This is called a “man-in-the-middle” attack (MitM). When you attempt to access a website or service the attacker acts as a relay, while also capturing and saving the information passed along. You would likely never notice anything is amiss.

When the attacker acts as a relay he gains access to all the information passing from you to the websites you visit, including passwords, transactions and messaging. Far too many users are using weak passwords, so even if your password is encrypted it is simply a matter of time before the attacker cracks your password. Learn how to create a strong password to make them harder to crack.

Malicious Hotspots

Not all public hotspots are legitimate. Attackers can create an open network with a name similar to that of a nearby hotspot, such as a restaurant or hotel name, and unsuspecting users may connect without a second thought.

Attackers can push malware to devices on these rogue hotspots, or trick users into downloading malware by creating a popup or fake advertisement for a “free upgrade” to a piece of software. Users might think this is a legitimate ad, sponsored by their hotel perhaps, only to find out later it was actually a trojan horse or malware.

If you connect to a rogue hotspot or fall victim to a MitM attack, it’s game over. Security relies on the trust between devices and networks and when you accidentally trust a malicious party you become compromised. There is a relatively simple way to secure yourself on public WiFi: a VPN.

VPNs on Public WiFi

A virtual private network (VPN) acts as a secure tunnel for your device. Instead of relaying all of your traffic to an untrusted router on public WiFi, your device connects to a trusted VPN provider, such as PIA or ExpressVPN (we have articles on both these services if you’d like to know more: PIA review and ExpressVPN review). The public WiFi only sees an encrypted connection between your device and the VPN server you are connected to.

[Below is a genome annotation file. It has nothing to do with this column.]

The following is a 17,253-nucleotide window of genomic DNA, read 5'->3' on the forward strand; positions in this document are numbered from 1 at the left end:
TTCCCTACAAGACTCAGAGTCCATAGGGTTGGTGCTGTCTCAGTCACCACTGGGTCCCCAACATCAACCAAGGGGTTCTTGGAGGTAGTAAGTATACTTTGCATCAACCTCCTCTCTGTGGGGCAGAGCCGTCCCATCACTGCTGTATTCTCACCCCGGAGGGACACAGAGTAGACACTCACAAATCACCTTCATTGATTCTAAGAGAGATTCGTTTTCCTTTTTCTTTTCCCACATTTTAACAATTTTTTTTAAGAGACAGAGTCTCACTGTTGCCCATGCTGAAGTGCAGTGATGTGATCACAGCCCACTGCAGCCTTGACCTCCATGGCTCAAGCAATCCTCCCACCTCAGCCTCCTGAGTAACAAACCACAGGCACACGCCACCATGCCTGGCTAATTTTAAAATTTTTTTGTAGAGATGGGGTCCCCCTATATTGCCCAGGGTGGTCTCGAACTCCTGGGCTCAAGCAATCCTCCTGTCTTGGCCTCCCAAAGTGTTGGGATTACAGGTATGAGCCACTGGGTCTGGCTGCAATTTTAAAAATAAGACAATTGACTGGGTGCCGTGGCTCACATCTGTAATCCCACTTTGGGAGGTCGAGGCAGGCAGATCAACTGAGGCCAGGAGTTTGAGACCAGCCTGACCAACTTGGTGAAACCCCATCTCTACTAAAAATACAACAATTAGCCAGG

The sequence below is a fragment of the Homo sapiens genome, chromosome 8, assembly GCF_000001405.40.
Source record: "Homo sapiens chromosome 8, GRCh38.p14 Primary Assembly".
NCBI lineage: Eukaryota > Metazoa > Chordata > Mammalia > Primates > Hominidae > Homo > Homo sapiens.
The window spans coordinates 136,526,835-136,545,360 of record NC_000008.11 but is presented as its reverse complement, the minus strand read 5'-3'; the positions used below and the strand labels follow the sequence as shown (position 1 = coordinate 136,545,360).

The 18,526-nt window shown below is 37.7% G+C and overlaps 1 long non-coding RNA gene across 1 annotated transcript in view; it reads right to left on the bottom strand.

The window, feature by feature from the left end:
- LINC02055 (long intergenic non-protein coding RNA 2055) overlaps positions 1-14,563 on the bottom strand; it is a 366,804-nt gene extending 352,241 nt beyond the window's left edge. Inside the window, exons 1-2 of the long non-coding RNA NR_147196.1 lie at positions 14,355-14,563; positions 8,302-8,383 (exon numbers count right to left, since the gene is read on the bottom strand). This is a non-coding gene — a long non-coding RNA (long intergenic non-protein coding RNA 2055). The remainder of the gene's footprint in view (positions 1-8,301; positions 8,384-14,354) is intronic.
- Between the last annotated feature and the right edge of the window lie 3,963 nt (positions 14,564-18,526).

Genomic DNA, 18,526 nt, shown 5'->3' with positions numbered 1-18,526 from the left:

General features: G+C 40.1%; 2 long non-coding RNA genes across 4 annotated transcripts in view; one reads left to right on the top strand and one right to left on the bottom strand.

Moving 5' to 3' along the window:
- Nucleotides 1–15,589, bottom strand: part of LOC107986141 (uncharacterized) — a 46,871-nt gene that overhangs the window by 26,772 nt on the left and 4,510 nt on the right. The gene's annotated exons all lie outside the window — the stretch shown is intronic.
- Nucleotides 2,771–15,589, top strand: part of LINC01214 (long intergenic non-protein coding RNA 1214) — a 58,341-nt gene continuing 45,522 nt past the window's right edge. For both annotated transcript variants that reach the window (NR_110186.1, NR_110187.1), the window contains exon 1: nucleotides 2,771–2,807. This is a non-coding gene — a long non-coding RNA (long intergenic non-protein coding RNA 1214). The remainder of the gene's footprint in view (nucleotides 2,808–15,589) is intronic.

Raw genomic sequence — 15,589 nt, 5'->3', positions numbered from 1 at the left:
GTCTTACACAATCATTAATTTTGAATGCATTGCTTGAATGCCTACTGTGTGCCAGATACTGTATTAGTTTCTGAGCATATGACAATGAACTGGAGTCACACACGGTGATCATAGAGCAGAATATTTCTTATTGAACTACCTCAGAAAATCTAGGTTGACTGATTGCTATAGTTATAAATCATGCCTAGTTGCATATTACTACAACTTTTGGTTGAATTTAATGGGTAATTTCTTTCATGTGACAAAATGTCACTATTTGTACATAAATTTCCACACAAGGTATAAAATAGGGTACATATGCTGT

The VPN server is your exit point. If you login to Facebook, for example, the request is encrypted and sent across the network to the VPN server. This renders MitM attacks useless, as malicious users cannot see any of your requests or information being transmitted.

Of course, this relies on having a secure and trusted VPN provider that uses strong encryption and certificate authentication. VPNs are not unbreakable — nothing is when it comes to technology — but they are secure as long as they employ strong, proven encryption algorithms.

There are many VPN providers on the market these days, and it can be hard to sort through all the marketing and terminology. To make it a little easier to find the right VPN that meets your needs, we’ve rounded up a list of the best VPN providers. Our reviews compare prices, features and overall security, and we personally test each service to see how it performs.


Public WiFi is a boon to productivity and a convenience for all of us, but it is not without its risks. It’s easy for attackers to steal your login credentials, personal information and other data, and there is an ever-growing arsenal of tools and new exploits and techniques cropping up every day. As technology grows, so do the security flaws.

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Thankfully, it’s fairly easy to protect yourself. Use a VPN to secure your connections when you’re on public WiFi or traveling abroad. Encrypt your hard drive, emails, and text messages to make yourself a harder target for attackers. Hackers and scammers go after the low-hanging fruit, and typically won’t bother when they know they’re up against a user taking proactive security measures.

Your data will remain safer at rest and in-transit, eliminating most of the threats that come with insecure networks. We hope you’ve enjoyed this article, feel free to comment below if you have any thoughts about public WiFi security.